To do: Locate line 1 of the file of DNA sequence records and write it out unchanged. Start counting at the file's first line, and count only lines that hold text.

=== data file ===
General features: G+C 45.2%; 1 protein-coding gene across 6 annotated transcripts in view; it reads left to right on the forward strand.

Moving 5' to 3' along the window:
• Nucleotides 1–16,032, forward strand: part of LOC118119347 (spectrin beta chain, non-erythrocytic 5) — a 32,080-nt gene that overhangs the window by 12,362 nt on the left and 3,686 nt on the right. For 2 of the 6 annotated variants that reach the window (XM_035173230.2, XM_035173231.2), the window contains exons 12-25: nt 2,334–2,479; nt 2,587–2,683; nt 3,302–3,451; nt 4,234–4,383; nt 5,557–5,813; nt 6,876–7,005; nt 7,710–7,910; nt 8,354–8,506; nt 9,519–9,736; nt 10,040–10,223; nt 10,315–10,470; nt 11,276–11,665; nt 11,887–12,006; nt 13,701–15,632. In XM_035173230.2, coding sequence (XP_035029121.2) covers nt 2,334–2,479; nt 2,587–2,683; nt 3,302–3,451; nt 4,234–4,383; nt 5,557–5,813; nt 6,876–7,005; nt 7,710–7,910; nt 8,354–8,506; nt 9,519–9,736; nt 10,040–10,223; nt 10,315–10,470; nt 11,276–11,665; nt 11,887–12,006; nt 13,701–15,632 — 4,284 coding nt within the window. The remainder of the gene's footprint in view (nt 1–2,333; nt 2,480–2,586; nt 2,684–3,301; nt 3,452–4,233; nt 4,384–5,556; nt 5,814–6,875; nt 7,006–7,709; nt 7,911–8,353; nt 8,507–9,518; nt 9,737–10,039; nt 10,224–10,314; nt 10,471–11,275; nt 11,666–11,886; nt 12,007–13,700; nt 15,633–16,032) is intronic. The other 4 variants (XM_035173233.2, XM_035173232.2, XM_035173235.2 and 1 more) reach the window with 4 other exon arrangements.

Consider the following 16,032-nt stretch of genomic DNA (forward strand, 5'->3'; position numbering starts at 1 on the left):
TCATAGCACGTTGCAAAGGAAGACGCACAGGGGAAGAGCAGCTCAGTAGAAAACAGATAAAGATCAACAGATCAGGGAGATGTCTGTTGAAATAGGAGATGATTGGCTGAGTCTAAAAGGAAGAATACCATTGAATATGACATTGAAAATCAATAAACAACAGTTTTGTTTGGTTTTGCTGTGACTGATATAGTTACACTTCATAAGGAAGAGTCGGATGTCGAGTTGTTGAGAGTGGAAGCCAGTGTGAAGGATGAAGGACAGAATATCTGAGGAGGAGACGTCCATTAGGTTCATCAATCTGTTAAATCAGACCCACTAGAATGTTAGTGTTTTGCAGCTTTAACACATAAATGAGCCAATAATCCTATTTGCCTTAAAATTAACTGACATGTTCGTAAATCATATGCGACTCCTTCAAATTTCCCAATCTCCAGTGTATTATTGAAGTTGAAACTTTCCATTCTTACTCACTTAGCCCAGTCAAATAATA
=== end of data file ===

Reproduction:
General features: G+C 45.2%; 1 protein-coding gene across 6 annotated transcripts in view; it reads left to right on the forward strand.